The last 2 weeks have been all about icy snow, bumpy skiing and tough competition. We are in Germany’s southern most province (sometimes called Austria) where ski racers are more famous than All Blacks are in New Zealand. It’s a commonly used analogy when explaining the ski racing world to New Zealanders. But honestly, I think Austrians are more fanatic about ski racing than NZ’ers are about rugby. The skiing World Cup races are televised live and are featured regularly on radio updates (amongst heated discussions about whether the mandatory time in the army for young Austrian men is still relevant in today’s society!)
We’ve had 2 weeks of training since arriving here. The first week was fantastic. We got the opportunity to train speed with the Swiss ski team. It’s great to compare yourself to some of the best skiers in the world. Sadly one of the Swiss skiers Patrick Kueng, ranked 13th in the world, had a crash and hit his head. He was helicoptered to a local hospital for inspection but should be OK after a few days rest. In the few days before that on the same training run one American ruptured her knee and one Canadian compound fractured her lower leg. Nonetheless it was great training. The local newspaper even ran a story about the Swiss and NZ teams using Saalbach for training!
We competed in our first European cup last week (one tier down from World Cup) in Kirchberg, following 3 days of heavy rain. Needless to say the conditions were icy and very bumpy. Both Ben and I skied well in sections but were unable to post results in these conditions. We have another European Cup tomorrow.
All in all, it’s a reality check. We compete in a dangerous sport, where perfection and speed are always fighting danger and plain stupidity for the top spot. Every time you stand at the top of a course, though, the adrenaline and hunger for perfection take over, and that’s when real ski racing happens.
Until next time!
Happy New Year!
I hope the holiday season was enjoyable, sunny and gluttonous.
Since the last update fellow national team member Ben Griffin and I competed in 4 Miele Cup races in Canada. Ben achieved his goal of a podium, finishing 2nd in one of the GS races. I finished above my ranking in each race with a best position of 10th. The results were not spectacular, but each run is getting faster.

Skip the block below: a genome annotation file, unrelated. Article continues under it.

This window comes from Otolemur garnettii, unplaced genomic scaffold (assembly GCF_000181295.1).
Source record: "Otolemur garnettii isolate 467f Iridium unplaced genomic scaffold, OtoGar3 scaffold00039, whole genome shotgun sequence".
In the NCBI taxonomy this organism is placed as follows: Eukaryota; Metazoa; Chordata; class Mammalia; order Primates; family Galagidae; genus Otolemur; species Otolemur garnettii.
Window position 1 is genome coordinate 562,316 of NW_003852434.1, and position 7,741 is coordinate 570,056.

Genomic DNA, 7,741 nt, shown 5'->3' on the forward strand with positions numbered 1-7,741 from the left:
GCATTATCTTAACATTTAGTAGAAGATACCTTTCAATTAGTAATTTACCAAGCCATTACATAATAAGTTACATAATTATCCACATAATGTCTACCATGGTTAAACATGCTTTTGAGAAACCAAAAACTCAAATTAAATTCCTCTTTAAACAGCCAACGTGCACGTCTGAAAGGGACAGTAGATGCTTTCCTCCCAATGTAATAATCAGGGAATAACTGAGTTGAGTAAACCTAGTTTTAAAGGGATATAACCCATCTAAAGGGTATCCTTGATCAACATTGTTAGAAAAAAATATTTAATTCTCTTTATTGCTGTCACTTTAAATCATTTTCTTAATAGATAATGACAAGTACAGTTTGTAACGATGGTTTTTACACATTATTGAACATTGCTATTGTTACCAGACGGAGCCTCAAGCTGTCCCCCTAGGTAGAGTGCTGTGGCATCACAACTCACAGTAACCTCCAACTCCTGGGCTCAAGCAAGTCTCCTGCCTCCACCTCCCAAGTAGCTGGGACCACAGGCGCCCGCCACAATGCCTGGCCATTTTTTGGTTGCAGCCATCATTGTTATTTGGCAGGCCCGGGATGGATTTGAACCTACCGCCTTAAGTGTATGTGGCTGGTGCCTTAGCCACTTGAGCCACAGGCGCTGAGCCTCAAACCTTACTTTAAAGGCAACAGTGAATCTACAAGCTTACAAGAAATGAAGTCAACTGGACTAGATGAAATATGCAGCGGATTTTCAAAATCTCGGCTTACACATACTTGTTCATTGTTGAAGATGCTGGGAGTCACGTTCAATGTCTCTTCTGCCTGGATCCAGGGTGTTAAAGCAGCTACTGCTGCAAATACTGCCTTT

The race series finished just before Christmas and left us with a 9 day break to rest and recuperate, before meeting up again in LA on the 1st to fly here to Austria, where I am right now. Ben chose to head a few hours west in Canada to visit friends where he used to train as a teenager. That left me with the 2300km drive to return the van to Reno. Alone.
I stopped halfway through the trip for 5 days in Jackson Hole, Wyoming. Now this is a holiday destination! The resort is in a spectacular range of the Rockies called the Tetons (roughly translated to tits). Their highest mountain is Grand Teton (big tit), sitting at 4,199m. Jackson is a quirky old west town now inhabited by a mirage of modern hippies living in a redneck area. The ski resort is world famous for steep slopes and deep powder. It lived up to its reputation and delivered some spectacular powder skiing.
After this I drove the van back across the Nevada deserts to Lake Tahoe, California where it belongs. Tahoe is crazy right now. It’s halfway through the season there and over 10 meters of snow has fallen so far. Floods in Southern California have been hitting the news lately. The upside is the resort of Mammoth has received a whopping 4.3 meters of snow over 4 days. They are literally skiing onto the 3rd floor of the base building. Needless to say I had to slip in another awesome powder day (marred only slightly with a minor collision with a Porsche Cayenne Turbo, luckily I wasn’t driving).
The business end of the season starts now. We are in Austria and have some training on icy slopes with the Swiss Team tomorrow. Our race schedule steps up now with European Cups and 2 World Cups during January, plus World Champs in early Feb.